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Industry

Dentists generally either have a private practice, or work in a larger practice with other providers. In fact, more than 90 percent of dentists are employed in a dental office of some type. The remaining 9 percent of dentists work for the government, in physician offices, outpatient clinics or are self-employed. Most work during standard business hours on weekdays, although some dentists offer early morning, evening and weekend hours.

The dental industry is becoming highly technical, with more dentists using computer technology to improve the quality of care. Digital imagining, laser technology and computer modeling are changing the way dentists work. New materials and changing patient expectations are also influencing the dental industry, as is increased access to health care.

Years of Experience and Dentist Salary

The median annual wage for a dentist, according to the Bureau of Labor Statistics, is $158,120. This means half of dentists earn less, and half earn more. At the low end of the scale, fewer than 10 percent of dentists earned less than $70,000 per year.

Which doctor is paid the most? At the top end, the highest 10 percent (which includes oral surgeons) earned $208,000. This means that a dentist earns a median monthly salary of about $13,100. Factors such as the number of hours worked, complexity of the patient mix, specialty and location can influence the dentist median pay/annual salary.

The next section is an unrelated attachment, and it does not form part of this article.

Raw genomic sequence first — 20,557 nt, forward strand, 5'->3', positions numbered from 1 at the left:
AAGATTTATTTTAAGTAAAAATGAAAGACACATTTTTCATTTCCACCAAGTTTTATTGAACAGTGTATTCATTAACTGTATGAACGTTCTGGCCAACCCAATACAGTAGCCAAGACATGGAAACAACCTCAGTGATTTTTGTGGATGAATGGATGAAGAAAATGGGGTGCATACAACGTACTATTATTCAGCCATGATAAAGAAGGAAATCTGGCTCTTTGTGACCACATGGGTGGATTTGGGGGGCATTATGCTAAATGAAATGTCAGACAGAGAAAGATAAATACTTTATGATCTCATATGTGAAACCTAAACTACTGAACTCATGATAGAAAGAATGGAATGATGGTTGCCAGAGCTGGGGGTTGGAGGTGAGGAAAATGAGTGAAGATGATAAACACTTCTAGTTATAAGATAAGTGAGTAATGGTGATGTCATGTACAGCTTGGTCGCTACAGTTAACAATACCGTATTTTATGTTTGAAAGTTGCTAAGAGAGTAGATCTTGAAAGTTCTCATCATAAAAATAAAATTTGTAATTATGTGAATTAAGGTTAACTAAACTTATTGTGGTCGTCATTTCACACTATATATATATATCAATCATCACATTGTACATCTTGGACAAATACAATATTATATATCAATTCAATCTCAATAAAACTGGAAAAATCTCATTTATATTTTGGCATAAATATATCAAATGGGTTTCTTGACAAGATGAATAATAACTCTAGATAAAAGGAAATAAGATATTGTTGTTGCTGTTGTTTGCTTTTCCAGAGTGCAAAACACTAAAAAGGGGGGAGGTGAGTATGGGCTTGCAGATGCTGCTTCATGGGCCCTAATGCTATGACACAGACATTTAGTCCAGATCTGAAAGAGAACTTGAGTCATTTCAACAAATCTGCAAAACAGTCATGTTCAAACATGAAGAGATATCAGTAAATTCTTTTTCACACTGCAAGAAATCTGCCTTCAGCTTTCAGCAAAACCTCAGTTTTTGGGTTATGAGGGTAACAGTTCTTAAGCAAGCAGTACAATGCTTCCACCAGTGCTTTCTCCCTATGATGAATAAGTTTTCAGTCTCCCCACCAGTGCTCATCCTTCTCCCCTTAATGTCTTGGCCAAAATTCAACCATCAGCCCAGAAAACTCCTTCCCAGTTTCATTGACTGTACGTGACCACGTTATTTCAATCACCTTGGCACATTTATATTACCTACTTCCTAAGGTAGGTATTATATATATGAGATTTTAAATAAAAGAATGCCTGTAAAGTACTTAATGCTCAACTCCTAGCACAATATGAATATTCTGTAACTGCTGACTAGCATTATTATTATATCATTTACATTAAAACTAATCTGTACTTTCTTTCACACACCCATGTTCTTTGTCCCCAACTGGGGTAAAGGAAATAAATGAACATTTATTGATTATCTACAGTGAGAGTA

According to PayScale, there is a positive correlation between the number of years in practice and earnings. According to its projections, the trend looks like this:

  • 0-5 years: $120,000
  • 5-10 years: $137,000
  • 10-20 years: $149,000
  • 20+ years: $155,000.

Job Growth Trend

The Bureau of Labor Statistics projects 19 percent growth for dentists between now and 2026, which is much faster than average for all occupations. The high growth rate is attributed in large part to the aging population and increased demand for dental care. A focus on the relationship between good oral health and good overall health is also a factor, as is growing interest in cosmetic dentistry.

About the Author

An adjunct instructor at Central Maine Community College, Kristen Hamlin is also a freelance writer and editor, specializing in careers, business, education, and lifestyle topics. The author of Graduate! Everything You Need to Succeed After College (Capital Books), which covers everything from career and financial advice to furnishing your first apartment, her work has also appeared in Young Money, Lewiston Auburn Magazine, USA Today, and a variety of online outlets. She's also been quoted as a career expert in many newspapers and magazines, including Cosmopolitan and Parade. She has a B.A. in Communication from Stonehill College, and a Master of Liberal Studies in Creative Writing from the University of Denver.